SIW: How do you control quality and performance with a completely outsourced staff?

Mattice:Just like you would anywhere else. We have performance objectives and standards that they have to meet, we have metrics that measure their performance, we do a balanced score card program on suppliers, we have project manager that we use to track the progress of each individual on each project. We have what I call my red-yellow-green reporting system, which tracks which issues as they're evolving and which ones are in critical mode.

SIW: Does your outsourced staff come with all the knowledge and skills necessary to do their job, or do you train for them yourself as well?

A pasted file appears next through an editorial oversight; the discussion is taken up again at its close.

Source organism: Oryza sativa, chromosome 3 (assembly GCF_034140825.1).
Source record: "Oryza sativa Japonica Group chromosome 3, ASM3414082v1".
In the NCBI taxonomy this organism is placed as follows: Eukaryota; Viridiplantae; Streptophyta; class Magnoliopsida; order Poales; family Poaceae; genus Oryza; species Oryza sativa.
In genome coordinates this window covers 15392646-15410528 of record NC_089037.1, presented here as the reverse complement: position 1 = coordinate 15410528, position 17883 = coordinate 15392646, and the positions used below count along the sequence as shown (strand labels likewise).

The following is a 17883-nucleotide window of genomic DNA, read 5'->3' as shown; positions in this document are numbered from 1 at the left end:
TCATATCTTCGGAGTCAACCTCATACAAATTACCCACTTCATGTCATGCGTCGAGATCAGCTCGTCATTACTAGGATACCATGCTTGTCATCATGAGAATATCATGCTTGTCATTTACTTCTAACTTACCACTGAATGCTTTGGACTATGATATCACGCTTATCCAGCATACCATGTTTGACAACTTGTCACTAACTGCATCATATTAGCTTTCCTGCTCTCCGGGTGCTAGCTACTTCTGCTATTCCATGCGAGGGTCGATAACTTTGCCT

Mattice:I have no problem sending people out for training. The most important key is finding the right people. And I go out of my way to not look for security people, but to look for bright people that I can mold. That's not to say there aren't a lot of bright people in security, but I don't want to have to battle with the people on philosophy. I know what philosophies work in here, and from a strategic standpoint I know what we can do in this company. What I try to avoid is getting somebody who has a trenched approach to life because this is the way they've always done it in their security environment. I've found that by structuring the program in the manner I have, we're able to select very bright people, bring them in and train them to the methodologies and approaches that work for us rather than having to try to break habits. I'm trying to keep us heading towards the company goalpost, not the individual's goalpost.